Koch was at Ochsner Medical Center in New Orleans day and night during Crane's transplant ordeal. She could often be found kneeling at Crane's feet, or perched on the side of his bed. He says there's no better way to prepare for married life than going through a lung transplant together.



When two young people get married, making vows they'll be united “'til death do us part,” the actual idea that one of them might pass away is a distant mirage.



But each day, Crane and Koch face the notion that he won't be around long enough to see their kids graduate from college and embark on their own lives.



“It's a very real possibility that it won't be the typical story that two people who get married have, where you dream of happily every after and grey hair and all that,” Koch says.



But that new set of lungs? It's made this marriage a possibility they weren't sure they had before. If Crane and Koch don't jump on this chance, then what would be the point of living?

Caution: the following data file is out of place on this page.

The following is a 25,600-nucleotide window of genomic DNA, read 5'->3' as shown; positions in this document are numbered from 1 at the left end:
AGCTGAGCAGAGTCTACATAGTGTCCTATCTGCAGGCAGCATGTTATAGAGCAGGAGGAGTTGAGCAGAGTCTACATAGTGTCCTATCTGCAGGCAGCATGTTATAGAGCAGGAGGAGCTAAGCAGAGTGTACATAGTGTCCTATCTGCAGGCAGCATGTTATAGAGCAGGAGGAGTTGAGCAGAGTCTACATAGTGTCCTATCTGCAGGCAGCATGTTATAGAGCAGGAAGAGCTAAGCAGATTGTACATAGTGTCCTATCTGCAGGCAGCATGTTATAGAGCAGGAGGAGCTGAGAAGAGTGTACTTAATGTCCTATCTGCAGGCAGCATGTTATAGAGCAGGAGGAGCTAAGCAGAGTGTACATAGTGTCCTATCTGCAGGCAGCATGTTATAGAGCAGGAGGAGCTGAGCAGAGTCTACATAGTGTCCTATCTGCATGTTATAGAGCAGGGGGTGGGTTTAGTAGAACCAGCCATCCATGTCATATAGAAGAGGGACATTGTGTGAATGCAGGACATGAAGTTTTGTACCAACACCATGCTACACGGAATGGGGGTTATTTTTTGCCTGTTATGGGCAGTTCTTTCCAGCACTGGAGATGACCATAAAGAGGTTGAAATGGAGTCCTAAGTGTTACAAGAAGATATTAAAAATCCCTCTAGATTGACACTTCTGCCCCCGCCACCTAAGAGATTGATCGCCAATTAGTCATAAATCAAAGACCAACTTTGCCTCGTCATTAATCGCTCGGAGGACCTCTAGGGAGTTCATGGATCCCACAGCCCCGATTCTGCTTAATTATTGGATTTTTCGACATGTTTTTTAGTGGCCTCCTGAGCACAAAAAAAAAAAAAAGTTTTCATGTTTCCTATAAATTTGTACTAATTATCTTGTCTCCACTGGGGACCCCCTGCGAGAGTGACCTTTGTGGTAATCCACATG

“To be really cheesy and quote Garth Brooks, 'I could have missed the pain/



But I'd have had to miss the dance,'” Koch says. “It's a choice you make. There are vows you make, and you don't know, from that point, if you have a day, a week, a month, a year, 10, 20, 50 years.”



Crane is determined. A cure for CF is just around the corner, he believes, and new breakthroughs in medication will make a difference, too.



“I need to stick around,” he says, “because I love this woman.”